September 26, 2012 - Clarkston High School got an earful on Sept. 20 when the Detroit Symphony Orchestra (DSO) came to town. The DTE Energy Foundation sponsored the free program as part of their Community Concert Series.
Detroit Symphony Orchestra Conductor Teddy Abrams, in his dressing room before the show, thinks Clarkston’s Performing Arts Center is perfect for concerts. Photo by Lance Farrell (click for larger version)
Clarkston High School was chosen from almost 100 venues nominated.
"We ended up as one of only five selected and the only one in Oakland County," said Cory Johnston who, along with Joette Kunse, nominated Clarkston on behalf of the Clarkston Center for the Performing Arts.
With the help of letters of support and public comments on the DSO website, residents were treated to a free musical performance, and CHS had a unique opportunity to hear the sounds of a world-renowned symphony orchestra in their Performing Arts Center.
"It is a great opportunity for the community and the students as well," said CHS Theater Manager Amy Seaman.
She believes seeing the DSO perform will bring music to life for the students who wouldn't have the same experience if they listened to it on a CD. "It gives them something to aspire to," she said.
Shelley Schwaderer Roland, who teaches at Sashabaw Middle School and is the resident conductor of the Clarkston Community Band, hoped students would "catch the bug and continue to support the DSO."
While young people may enjoy experiencing the performance, Roland feels getting them involved in music early has additional benefits.
"Children involved in music learn about problem solving" and to "work together to bring a product to fruition," she said.
Roland also pointed out seeing the DSO's virtuosos serves to remind students, "Everyone on stage was a beginning musician."
In fact, the conductor of Thursday's concert was Teddy Abrams, who was only 17 when he lifted a baton to lead a full orchestra. Anton'n Dvorák's Symphony No. 8, which the DSO performed for Clarkston, was the first score Abram's conducted.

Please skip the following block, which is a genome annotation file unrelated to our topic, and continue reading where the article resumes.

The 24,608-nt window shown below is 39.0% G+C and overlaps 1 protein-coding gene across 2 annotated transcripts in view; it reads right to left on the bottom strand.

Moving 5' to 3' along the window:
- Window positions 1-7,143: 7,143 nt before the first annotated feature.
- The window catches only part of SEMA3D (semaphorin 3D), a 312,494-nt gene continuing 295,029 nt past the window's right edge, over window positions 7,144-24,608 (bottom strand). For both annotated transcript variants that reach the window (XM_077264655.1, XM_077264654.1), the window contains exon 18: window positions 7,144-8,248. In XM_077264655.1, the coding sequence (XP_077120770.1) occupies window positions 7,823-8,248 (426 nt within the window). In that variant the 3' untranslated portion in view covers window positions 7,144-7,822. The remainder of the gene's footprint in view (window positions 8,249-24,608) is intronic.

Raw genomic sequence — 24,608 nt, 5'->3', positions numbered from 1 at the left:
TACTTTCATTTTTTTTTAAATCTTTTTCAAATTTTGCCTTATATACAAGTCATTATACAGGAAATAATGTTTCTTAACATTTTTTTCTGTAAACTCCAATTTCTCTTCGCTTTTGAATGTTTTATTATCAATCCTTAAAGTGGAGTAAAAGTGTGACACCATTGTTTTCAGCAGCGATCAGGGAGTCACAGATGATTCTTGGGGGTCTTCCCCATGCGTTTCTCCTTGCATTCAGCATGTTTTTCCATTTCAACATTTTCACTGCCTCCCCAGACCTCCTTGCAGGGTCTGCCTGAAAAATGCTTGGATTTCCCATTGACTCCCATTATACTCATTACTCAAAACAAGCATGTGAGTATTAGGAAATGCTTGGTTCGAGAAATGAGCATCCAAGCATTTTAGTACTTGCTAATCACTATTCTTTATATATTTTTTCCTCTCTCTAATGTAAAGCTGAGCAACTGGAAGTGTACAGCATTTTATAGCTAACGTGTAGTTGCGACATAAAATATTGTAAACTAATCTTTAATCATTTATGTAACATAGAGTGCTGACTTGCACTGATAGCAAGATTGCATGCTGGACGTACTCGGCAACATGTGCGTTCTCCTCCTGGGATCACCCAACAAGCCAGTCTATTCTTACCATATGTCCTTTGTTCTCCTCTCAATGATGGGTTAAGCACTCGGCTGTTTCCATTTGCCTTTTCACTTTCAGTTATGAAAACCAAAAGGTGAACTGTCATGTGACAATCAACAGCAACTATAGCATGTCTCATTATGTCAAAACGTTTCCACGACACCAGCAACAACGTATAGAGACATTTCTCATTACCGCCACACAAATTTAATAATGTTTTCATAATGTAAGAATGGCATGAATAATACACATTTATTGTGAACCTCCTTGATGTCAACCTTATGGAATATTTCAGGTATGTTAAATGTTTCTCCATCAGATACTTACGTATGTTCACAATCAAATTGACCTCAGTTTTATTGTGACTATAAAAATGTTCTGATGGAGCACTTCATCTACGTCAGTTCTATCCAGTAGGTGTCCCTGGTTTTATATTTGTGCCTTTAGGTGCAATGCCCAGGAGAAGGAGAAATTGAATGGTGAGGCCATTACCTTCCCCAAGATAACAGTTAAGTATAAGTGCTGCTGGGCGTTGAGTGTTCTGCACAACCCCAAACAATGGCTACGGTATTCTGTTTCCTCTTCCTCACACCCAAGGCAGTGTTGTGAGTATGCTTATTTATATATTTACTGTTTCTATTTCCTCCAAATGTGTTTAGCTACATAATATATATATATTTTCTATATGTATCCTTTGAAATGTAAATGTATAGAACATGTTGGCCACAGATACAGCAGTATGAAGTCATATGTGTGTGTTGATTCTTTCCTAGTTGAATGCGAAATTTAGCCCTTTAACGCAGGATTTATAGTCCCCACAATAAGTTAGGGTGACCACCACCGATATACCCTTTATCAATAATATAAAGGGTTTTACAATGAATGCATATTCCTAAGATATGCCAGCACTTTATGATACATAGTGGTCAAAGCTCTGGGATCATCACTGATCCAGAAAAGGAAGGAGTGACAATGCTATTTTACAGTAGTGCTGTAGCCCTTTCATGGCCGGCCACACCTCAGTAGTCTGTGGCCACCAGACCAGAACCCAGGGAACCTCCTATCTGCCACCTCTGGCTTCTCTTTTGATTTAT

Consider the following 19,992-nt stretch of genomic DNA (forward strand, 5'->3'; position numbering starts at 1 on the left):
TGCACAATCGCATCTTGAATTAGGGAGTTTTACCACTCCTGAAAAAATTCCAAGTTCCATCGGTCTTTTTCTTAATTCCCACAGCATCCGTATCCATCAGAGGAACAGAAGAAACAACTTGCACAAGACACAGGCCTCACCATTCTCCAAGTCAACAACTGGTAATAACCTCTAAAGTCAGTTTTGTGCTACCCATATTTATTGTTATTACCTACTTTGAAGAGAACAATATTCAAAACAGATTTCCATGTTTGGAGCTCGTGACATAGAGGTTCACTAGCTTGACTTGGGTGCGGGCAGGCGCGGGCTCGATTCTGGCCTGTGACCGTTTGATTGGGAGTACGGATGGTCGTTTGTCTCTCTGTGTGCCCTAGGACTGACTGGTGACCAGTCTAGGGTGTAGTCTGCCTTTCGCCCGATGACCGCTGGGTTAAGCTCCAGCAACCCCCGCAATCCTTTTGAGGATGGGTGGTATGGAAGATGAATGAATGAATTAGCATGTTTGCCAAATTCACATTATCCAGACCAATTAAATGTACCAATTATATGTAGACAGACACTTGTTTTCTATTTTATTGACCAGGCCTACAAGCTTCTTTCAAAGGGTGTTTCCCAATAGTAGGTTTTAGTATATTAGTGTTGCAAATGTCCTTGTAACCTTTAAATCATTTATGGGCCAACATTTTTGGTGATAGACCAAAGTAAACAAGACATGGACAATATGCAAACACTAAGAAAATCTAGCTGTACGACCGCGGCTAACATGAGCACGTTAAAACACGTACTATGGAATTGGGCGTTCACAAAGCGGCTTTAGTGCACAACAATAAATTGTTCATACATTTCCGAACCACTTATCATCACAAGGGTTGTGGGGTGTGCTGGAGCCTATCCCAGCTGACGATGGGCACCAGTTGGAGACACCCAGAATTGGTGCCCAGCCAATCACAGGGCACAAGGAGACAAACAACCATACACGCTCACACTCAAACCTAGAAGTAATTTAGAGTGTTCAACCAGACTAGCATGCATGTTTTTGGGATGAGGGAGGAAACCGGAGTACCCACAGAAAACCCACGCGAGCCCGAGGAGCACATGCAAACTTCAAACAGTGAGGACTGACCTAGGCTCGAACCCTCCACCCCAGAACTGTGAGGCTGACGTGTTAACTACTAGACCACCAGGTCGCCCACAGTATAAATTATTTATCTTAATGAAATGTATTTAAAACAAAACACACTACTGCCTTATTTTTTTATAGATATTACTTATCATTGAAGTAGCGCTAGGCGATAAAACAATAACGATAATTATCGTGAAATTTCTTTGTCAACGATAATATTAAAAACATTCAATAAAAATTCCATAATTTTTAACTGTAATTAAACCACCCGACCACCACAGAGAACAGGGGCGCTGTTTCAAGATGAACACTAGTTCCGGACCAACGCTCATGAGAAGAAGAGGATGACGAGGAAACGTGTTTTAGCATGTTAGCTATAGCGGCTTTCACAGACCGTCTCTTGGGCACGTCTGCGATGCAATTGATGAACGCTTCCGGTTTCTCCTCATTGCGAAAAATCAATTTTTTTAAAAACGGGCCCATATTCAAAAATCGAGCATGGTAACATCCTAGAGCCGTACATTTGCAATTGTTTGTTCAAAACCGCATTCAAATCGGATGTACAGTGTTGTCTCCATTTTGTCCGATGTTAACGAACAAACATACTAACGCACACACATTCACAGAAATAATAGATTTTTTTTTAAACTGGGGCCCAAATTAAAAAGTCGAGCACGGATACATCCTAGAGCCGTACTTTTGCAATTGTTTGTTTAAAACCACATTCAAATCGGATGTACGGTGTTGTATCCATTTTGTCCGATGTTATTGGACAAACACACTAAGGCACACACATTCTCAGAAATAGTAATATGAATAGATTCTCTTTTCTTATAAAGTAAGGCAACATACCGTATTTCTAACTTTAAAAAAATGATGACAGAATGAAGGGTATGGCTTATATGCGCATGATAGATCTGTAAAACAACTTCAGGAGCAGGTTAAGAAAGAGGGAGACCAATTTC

Now at the age of 25, Abrams believes experiencing a concert in Clarkston's Performing Arts Center "is how orchestral music was meant to be experienced."
The smaller size of the venue as compared to the large Orchestra Hall in Detroit is how audiences of masters like Ludwig van Beethoven enjoyed performances.
Abrams explained, "In schools you can recreate that because the space is more contained and intimate."
Dvorák and Beethoven weren't the only composers on the program. Locals who packed the Performing Arts Center heard Leonard Bernstein's Candide overture as well as Aaron Copland's Rodeo Hoe Down.
All of the music Abrams chose for the evening's performance was "a preview of what we'll experience this season," he said.
Not only did Abrams hope to give listeners a preview of the DSO's upcoming concert series, but he also intended to "show off the abilities of the symphony," he said.
With tunes like Henry Mancini's The Pink Panther, Abrams showcased the orchestra's ability to pull off jazzy tunes along with the classical sounds expected of the DSO. The mix of classical and jazz in their performance was well received.
"It has been awhile since I attended a live orchestra performance, and this one was wonderful," said Johnston, and he felt what was "even better was a full theater with a very appreciative audience."
Johnston, who spearheaded the effort to bring the DSO to Clarkston, was thankful to Clarkston Community Schools for all they did to make the event happen, and supporters at The Clarkston News, Rudy's Market, KH Home, Washington Management, Frank and Me, and Essence on Main Street.
"We would not be able to continue our efforts of promoting the performing arts and performances without them," Johnston said.
For more information, check www.dso.org.
Clarkston News reporter